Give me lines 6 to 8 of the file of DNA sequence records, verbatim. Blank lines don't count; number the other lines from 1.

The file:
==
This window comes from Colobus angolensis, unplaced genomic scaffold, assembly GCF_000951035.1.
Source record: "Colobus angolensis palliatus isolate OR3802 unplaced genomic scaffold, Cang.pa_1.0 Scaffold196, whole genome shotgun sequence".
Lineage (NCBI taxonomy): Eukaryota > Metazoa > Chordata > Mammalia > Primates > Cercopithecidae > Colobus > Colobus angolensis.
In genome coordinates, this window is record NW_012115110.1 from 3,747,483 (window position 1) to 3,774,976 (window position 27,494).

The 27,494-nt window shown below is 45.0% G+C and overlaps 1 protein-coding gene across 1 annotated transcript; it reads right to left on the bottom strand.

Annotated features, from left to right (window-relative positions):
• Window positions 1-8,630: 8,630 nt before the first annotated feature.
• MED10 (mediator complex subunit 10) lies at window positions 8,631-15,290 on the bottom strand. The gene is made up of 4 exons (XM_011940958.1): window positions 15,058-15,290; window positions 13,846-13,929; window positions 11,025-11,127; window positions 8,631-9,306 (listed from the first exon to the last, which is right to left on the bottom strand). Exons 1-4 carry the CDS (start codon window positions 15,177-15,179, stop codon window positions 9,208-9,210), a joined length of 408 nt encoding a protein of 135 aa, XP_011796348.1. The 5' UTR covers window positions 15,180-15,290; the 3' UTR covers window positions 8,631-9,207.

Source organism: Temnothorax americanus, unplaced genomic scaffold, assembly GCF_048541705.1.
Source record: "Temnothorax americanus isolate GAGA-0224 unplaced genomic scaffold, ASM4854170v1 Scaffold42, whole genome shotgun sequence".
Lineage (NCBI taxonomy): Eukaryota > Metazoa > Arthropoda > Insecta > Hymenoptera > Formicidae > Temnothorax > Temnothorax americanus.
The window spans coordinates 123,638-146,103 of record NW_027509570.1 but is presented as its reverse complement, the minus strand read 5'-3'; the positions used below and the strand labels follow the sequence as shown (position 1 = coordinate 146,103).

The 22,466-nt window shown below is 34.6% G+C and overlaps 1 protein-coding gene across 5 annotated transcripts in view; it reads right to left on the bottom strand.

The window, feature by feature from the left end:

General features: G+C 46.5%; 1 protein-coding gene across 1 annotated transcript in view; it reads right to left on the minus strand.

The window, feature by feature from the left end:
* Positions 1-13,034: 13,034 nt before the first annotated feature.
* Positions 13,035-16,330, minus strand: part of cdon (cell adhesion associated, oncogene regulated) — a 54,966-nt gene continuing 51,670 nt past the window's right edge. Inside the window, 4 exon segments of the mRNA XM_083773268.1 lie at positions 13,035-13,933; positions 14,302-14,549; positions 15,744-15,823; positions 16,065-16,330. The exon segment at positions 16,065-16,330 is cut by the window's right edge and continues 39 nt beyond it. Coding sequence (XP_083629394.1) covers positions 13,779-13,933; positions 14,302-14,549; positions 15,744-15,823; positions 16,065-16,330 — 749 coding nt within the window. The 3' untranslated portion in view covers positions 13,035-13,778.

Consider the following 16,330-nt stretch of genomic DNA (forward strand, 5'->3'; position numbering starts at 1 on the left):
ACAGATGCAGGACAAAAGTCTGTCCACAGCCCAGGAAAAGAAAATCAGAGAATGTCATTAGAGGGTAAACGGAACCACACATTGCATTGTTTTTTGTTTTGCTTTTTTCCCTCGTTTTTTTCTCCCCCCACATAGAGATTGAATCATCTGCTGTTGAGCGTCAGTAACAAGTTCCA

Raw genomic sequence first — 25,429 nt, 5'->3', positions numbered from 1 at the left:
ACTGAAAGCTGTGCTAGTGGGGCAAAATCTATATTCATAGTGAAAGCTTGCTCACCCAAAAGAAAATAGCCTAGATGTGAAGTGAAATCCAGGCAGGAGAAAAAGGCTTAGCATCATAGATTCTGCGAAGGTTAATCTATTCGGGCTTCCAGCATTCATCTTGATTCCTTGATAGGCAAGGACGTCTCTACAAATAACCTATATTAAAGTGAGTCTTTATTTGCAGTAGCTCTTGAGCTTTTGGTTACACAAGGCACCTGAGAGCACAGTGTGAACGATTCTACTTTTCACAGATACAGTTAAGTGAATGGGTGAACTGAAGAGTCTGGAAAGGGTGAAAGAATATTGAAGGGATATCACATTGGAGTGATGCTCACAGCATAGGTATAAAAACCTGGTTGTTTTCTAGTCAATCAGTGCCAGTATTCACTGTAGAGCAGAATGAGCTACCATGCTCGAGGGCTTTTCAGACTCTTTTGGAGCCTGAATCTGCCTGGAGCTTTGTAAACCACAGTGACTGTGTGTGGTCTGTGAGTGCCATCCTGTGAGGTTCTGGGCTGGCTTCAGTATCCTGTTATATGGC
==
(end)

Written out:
Annotated features, from left to right (window-relative positions):
• Window positions 1-8,630: 8,630 nt before the first annotated feature.
• MED10 (mediator complex subunit 10) lies at window positions 8,631-15,290 on the bottom strand. The gene is made up of 4 exons (XM_011940958.1): window positions 15,058-15,290; window positions 13,846-13,929; window positions 11,025-11,127; window positions 8,631-9,306 (listed from the first exon to the last, which is right to left on the bottom strand). Exons 1-4 carry the CDS (start codon window positions 15,177-15,179, stop codon window positions 9,208-9,210), a joined length of 408 nt encoding a protein of 135 aa, XP_011796348.1. The 5' UTR covers window positions 15,180-15,290; the 3' UTR covers window positions 8,631-9,207.